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Found In: Science, 6-8, 9-12

Stellarium is free software that lets you turn a computer into a planetarium. You see on a computer screen or white board what you can see with your eyes, binoculars, or small telescope. Stellarium calculates the positions of the Sun and Moon, planets and stars, and draws how the sky as it would look to an observer at given locations and times. It also draws constellations and simulates meteor showers and solar or lunar eclipses. Stellarium includes star lore and constellations and constellation for 12 cultures.

Downloads are available for:

  • Linux,
  • Mac OS X, and
  • Windows.

The latest version of Stellarium (0.11.2) has a default catalogue of more than 600,000 stars. Extra catalogues provide more than 210 million stars. It highlights constellations and asterisms (star patterns not constellations) and provides images of nebulae (a full Messier catalogue), a realistic Milky Way, and the planets and their satellites.

User controls pop up on the left and bottom of the screen. Locations can be determined with a limited menu of locations or specifically by latitude and longitude. Users can also time and zoom. The software allows for a fisheye projection for planetarium domes or a spheric mirror projection for a low-cost dome.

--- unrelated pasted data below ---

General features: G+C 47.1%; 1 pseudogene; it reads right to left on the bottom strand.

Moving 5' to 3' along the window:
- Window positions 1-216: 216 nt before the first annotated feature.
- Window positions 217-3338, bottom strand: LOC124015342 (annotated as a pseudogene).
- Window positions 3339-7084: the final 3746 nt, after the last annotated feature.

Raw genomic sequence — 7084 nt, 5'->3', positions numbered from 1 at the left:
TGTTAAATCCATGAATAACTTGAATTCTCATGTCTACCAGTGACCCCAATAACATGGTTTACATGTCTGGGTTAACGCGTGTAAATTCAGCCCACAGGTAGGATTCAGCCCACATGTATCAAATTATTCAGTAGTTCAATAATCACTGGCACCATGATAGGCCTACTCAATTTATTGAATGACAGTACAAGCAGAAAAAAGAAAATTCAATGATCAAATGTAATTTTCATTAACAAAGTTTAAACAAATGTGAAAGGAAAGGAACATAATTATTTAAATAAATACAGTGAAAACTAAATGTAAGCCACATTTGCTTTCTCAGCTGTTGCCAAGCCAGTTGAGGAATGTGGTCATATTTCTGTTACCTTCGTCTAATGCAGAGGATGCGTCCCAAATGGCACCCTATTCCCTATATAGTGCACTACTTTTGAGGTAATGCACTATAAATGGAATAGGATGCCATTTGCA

The User’s Guide (PDF icon PDF, 1.4 MB, 98 pgs.) is good place to begin to understand what Stellarium can do. For those who like to jump in, that works too. The site includes a Stellarium Wiki, where users maintain information about the program and contribute. The Wiki includes a Quickstart Guide and FAQ.



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Lessons & Activities

Watching the Summer Night Sky

By Phil Nast, for

Now that summer is approaching, brush up your stargazing skills and get ready to enjoy humankind's first TV, the night sky. These lessons, activities, and resources will help you locate and identify celestial objects with equipment as basic as your own eyes.